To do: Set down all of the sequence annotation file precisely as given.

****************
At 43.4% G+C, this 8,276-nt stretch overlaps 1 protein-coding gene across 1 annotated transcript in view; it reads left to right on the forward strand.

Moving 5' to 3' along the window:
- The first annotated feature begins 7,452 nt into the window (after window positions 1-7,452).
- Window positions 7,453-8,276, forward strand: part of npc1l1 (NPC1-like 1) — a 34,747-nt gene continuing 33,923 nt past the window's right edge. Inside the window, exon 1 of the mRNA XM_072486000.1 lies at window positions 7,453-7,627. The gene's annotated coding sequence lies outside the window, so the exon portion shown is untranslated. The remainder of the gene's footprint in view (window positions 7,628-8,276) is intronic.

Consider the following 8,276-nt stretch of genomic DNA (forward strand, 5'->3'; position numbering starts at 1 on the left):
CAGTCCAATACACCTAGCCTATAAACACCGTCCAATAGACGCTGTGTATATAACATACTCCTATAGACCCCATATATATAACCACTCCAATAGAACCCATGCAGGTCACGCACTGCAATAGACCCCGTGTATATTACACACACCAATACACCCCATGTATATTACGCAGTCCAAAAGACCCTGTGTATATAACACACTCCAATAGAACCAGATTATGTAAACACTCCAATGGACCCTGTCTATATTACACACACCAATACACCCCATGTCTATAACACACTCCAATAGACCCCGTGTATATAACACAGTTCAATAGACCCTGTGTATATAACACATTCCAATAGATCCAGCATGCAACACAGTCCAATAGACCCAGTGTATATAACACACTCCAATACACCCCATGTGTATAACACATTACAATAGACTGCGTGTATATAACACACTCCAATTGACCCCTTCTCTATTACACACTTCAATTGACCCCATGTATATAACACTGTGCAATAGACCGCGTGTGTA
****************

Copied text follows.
At 43.4% G+C, this 8,276-nt stretch overlaps 1 protein-coding gene across 1 annotated transcript in view; it reads left to right on the forward strand.

Moving 5' to 3' along the window:
- The first annotated feature begins 7,452 nt into the window (after window positions 1-7,452).
- Window positions 7,453-8,276, forward strand: part of npc1l1 (NPC1-like 1) — a 34,747-nt gene continuing 33,923 nt past the window's right edge. Inside the window, exon 1 of the mRNA XM_072486000.1 lies at window positions 7,453-7,627. The gene's annotated coding sequence lies outside the window, so the exon portion shown is untranslated. The remainder of the gene's footprint in view (window positions 7,628-8,276) is intronic.

Consider the following 8,276-nt stretch of genomic DNA (forward strand, 5'->3'; position numbering starts at 1 on the left):
CAGTCCAATACACCTAGCCTATAAACACCGTCCAATAGACGCTGTGTATATAACATACTCCTATAGACCCCATATATATAACCACTCCAATAGAACCCATGCAGGTCACGCACTGCAATAGACCCCGTGTATATTACACACACCAATACACCCCATGTATATTACGCAGTCCAAAAGACCCTGTGTATATAACACACTCCAATAGAACCAGATTATGTAAACACTCCAATGGACCCTGTCTATATTACACACACCAATACACCCCATGTCTATAACACACTCCAATAGACCCCGTGTATATAACACAGTTCAATAGACCCTGTGTATATAACACATTCCAATAGATCCAGCATGCAACACAGTCCAATAGACCCAGTGTATATAACACACTCCAATACACCCCATGTGTATAACACATTACAATAGACTGCGTGTATATAACACACTCCAATTGACCCCTTCTCTATTACACACTTCAATTGACCCCATGTATATAACACTGTGCAATAGACCGCGTGTGTA